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I love the view of the street in the photograph which shows a downhill view of the Royal Mile. At its center is the Kabaka Roundabout, a traffic circle around which all vehicles travel; however, when the Kabaka is on the road, the gates of the roundabout are opened so that his entourage can travel straight through without diverting. Wow!

Posted by lindaconnor 09:14 Archived in Uganda Comments (0)

Kampala Urban Tour Day 2 - Nakivubo Channel

The Second Part of the Tour

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Our Sunday urban tour continued with a stop at the Kasanvu Slum located on the Nakivubo Channel, a stop which was arranged in advance by our guide Kenneth Rutundo. It was sobering to view the dire conditions of polluted water, limited infrastructure in terms of road maintenance and garbage collection, and the tiny housing units on the crowded and narrow streets. There are two main flushing toilets available for the entire community. Kasanvu slum is located at the bottom of a hill in the Namuwongo section of Kampala. We were able to meet the de factor mayor of Kasanvu, a gentleman named Masengeri who is the long-time council leader of the slum. I was surprised that such a position exists, and crestfallen that an organizational structure of this type signifies more permanance than I had recognized.

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As we drove up the hill, we again noted that the homes increased in value with the slope. At the top of the hill are more spacious homes complete with landscaping and fencing, with a view of the slum just a short distance away on the right in the valley we had just driven through.

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Posted by lindaconnor 04:18 Archived in Uganda Comments (0)

Kampala Urban Tour Day 2 - Ggaba Beach

MORE OF DAY 2 IN KAMPALA

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We stopped for lunch at the relatively posh Ggaba Beach Resort, situated on Murchison Bay. This is a gated establishment located just blocks away from the bustling Ggaba Beach Market, where small stands sell everything from fruits and vegetables to construction materials. Our hosts ordered our meal at the resort, and then we spent a half hour walking around the market. Unfortunately, we were advised not to photograph the vendors, but the stands piled high with tomatoes, bananas, mangoes, along with the aromas of roasting fish and the like are forever embedded in my mind. There is a landing dock for fishing boats and the fresh fish is hauled up to be sold right away. Nile perch from Lake Victoria is one of Uganda's largest exports.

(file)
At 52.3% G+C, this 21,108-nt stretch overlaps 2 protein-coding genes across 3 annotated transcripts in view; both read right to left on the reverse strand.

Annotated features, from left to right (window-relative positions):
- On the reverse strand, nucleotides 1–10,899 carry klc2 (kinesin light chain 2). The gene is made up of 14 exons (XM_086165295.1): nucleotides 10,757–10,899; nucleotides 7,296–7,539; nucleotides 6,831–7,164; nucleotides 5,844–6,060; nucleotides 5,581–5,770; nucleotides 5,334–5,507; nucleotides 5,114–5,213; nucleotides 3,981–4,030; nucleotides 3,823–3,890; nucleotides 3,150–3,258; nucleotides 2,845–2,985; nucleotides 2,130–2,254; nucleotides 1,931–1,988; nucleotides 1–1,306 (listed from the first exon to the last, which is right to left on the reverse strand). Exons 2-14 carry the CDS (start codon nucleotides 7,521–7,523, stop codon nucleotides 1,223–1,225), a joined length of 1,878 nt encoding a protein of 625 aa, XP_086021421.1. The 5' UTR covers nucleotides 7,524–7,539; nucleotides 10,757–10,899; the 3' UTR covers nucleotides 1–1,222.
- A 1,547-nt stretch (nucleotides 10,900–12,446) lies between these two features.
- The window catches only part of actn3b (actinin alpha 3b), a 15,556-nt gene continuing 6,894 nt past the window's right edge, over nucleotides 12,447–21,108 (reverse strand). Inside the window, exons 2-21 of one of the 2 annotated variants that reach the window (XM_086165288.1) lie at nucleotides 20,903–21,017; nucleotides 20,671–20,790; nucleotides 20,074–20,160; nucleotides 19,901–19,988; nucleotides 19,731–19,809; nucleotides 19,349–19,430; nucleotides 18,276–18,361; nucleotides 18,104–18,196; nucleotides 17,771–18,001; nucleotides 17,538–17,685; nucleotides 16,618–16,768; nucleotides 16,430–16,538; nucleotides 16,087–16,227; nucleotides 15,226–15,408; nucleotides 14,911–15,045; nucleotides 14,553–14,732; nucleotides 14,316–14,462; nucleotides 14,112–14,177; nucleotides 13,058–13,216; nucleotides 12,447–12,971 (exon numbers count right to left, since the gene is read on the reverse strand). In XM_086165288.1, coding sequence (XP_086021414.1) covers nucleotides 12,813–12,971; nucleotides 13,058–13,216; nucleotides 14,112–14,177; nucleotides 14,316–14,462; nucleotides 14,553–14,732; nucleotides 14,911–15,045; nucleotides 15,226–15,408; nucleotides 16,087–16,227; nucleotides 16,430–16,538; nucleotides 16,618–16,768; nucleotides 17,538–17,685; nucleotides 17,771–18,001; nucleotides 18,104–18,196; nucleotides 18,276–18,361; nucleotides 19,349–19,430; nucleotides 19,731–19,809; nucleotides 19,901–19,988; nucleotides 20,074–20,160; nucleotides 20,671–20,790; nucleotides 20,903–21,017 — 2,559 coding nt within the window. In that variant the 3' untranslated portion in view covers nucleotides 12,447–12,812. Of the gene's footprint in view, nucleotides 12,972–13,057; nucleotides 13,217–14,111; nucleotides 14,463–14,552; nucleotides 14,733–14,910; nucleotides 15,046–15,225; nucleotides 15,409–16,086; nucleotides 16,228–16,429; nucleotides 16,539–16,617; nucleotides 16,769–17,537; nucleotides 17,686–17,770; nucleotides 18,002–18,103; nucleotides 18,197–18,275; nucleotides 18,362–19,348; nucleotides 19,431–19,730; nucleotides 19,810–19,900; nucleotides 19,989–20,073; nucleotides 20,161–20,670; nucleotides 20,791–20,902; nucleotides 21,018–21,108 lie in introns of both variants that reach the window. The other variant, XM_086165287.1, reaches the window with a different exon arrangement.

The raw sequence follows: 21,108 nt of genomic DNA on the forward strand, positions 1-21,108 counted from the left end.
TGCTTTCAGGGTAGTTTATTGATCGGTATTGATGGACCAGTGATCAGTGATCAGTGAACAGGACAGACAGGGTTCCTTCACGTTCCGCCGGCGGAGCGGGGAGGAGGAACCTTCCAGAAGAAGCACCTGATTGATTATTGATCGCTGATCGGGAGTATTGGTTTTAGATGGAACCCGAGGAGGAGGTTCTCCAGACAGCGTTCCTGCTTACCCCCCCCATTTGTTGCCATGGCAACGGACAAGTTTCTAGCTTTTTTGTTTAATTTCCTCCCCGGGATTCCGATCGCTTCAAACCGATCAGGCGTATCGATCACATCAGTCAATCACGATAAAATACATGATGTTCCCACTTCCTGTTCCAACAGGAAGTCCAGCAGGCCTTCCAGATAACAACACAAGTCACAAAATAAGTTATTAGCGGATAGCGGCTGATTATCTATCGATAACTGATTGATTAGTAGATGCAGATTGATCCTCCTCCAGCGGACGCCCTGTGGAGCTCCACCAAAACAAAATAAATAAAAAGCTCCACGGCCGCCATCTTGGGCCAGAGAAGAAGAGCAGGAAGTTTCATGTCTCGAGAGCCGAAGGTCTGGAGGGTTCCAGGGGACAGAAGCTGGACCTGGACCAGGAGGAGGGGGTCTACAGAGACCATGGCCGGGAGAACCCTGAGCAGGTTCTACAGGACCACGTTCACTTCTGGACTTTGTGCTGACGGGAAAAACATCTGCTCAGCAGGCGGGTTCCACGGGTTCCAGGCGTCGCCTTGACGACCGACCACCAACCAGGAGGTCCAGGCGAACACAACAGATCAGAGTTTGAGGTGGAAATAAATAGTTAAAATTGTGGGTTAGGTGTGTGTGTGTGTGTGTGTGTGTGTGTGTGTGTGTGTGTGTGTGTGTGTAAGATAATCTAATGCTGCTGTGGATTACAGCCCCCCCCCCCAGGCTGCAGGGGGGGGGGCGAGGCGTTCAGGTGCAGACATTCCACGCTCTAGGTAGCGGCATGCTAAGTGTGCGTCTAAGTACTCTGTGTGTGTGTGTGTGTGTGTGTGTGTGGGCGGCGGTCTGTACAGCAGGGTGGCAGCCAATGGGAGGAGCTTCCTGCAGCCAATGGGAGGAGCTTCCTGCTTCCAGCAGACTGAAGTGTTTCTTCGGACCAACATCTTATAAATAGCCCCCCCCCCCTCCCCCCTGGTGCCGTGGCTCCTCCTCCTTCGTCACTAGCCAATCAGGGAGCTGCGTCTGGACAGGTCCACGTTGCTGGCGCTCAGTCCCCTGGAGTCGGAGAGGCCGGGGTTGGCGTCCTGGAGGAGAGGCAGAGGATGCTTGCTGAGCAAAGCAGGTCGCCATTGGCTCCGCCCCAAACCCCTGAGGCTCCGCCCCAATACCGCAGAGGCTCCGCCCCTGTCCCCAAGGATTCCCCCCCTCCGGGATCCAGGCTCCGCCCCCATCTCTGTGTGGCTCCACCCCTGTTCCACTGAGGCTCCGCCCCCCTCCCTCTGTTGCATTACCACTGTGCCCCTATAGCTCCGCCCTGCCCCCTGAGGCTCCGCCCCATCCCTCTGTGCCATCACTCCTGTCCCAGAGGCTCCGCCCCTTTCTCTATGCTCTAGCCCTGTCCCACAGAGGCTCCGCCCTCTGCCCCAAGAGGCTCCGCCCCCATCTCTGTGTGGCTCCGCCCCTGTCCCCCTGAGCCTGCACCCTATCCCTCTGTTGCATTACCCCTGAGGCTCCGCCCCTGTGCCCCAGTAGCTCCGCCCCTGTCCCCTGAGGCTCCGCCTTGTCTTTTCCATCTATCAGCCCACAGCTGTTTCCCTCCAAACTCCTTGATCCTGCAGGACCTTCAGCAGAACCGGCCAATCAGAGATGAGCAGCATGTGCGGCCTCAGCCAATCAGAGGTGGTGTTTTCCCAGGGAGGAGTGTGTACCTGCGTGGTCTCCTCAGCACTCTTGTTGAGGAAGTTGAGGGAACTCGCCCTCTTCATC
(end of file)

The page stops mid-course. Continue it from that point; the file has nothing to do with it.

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When we returned to the restaurant, we feasted on roasted whole tilapia, one of the best meals we enjoyed during our Ugandan adventure. This fish was seasoned to perfection!

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Although it may have been the novelty of eating with our fingers that captured our fancy, most of us finished our fish down to the bones (but that is not an appetizing photograph to share!). We washed down our meal with Tangawizi ginger beer and enjoyed the beautiful breezes off Murchison Bay, a relaxing time watching as the fishing boats and the woodland kingfishers passed by.

Posted by lindaconnor 04:33 Archived in Uganda Comments (0)

Ndere Cultural Center

Preservation of the musical heritage of Uganda

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The Ndere Troupe is a performance group dedicated to preserving the cultures of Uganda through music, dance, and drama. Their home is a compound just north of the central business district in Kampala, where they train, perform, and live. The instruments they play are unique wind, stringed, and percussion instruments modeled after those crafted and played by the indigenous tribes of the country. We attended a Sunday night performance at the Ndere Center, including a buffet of traditional Ugandan food, that we won't soon forget.

What I love most about Ndere is that they scour the country for talented musicians and provide them with educational opportunities that they might not have been afforded otherwise. I met one musician whose parents are gone, and who is the eldest of many siblings. Through his Ndere affiliation, he is able to support his younger siblings. This is just one example of the many situations we encountered in which the concept of community was quite evident to us.

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Posted by lindaconnor 04:08 Archived in Uganda Comments (1)